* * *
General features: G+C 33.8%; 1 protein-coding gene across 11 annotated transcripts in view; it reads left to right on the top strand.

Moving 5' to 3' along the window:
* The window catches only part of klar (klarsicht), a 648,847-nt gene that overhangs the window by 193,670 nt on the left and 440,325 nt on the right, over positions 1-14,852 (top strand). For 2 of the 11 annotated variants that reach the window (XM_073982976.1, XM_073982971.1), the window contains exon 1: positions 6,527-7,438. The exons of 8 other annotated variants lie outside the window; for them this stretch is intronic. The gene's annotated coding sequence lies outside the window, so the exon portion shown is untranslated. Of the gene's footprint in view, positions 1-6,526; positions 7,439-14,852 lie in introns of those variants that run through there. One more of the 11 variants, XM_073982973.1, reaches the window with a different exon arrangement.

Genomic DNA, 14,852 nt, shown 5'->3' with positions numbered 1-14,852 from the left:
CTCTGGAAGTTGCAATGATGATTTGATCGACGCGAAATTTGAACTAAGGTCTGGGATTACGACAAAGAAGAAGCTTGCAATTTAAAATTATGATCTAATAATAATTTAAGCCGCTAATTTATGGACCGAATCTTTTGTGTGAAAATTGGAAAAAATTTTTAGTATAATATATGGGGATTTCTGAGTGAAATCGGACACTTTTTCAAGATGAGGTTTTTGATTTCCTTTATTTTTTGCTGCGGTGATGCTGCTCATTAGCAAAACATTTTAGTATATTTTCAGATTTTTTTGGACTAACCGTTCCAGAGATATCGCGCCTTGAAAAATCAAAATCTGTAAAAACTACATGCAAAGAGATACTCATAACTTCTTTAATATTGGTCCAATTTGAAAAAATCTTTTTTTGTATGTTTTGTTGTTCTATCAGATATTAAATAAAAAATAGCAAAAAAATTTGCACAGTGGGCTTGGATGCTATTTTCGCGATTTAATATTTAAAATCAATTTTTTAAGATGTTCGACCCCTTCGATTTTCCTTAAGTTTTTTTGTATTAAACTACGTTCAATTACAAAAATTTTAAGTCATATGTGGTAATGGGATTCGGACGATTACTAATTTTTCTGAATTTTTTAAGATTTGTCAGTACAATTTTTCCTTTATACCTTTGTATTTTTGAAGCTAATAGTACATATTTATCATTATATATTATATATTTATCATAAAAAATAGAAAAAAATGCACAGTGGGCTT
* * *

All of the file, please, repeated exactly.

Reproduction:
General features: G+C 33.8%; 1 protein-coding gene across 11 annotated transcripts in view; it reads left to right on the top strand.

Moving 5' to 3' along the window:
* The window catches only part of klar (klarsicht), a 648,847-nt gene that overhangs the window by 193,670 nt on the left and 440,325 nt on the right, over positions 1-14,852 (top strand). For 2 of the 11 annotated variants that reach the window (XM_073982976.1, XM_073982971.1), the window contains exon 1: positions 6,527-7,438. The exons of 8 other annotated variants lie outside the window; for them this stretch is intronic. The gene's annotated coding sequence lies outside the window, so the exon portion shown is untranslated. Of the gene's footprint in view, positions 1-6,526; positions 7,439-14,852 lie in introns of those variants that run through there. One more of the 11 variants, XM_073982973.1, reaches the window with a different exon arrangement.

Genomic DNA, 14,852 nt, shown 5'->3' with positions numbered 1-14,852 from the left:
CTCTGGAAGTTGCAATGATGATTTGATCGACGCGAAATTTGAACTAAGGTCTGGGATTACGACAAAGAAGAAGCTTGCAATTTAAAATTATGATCTAATAATAATTTAAGCCGCTAATTTATGGACCGAATCTTTTGTGTGAAAATTGGAAAAAATTTTTAGTATAATATATGGGGATTTCTGAGTGAAATCGGACACTTTTTCAAGATGAGGTTTTTGATTTCCTTTATTTTTTGCTGCGGTGATGCTGCTCATTAGCAAAACATTTTAGTATATTTTCAGATTTTTTTGGACTAACCGTTCCAGAGATATCGCGCCTTGAAAAATCAAAATCTGTAAAAACTACATGCAAAGAGATACTCATAACTTCTTTAATATTGGTCCAATTTGAAAAAATCTTTTTTTGTATGTTTTGTTGTTCTATCAGATATTAAATAAAAAATAGCAAAAAAATTTGCACAGTGGGCTTGGATGCTATTTTCGCGATTTAATATTTAAAATCAATTTTTTAAGATGTTCGACCCCTTCGATTTTCCTTAAGTTTTTTTGTATTAAACTACGTTCAATTACAAAAATTTTAAGTCATATGTGGTAATGGGATTCGGACGATTACTAATTTTTCTGAATTTTTTAAGATTTGTCAGTACAATTTTTCCTTTATACCTTTGTATTTTTGAAGCTAATAGTACATATTTATCATTATATATTATATATTTATCATAAAAAATAGAAAAAAATGCACAGTGGGCTT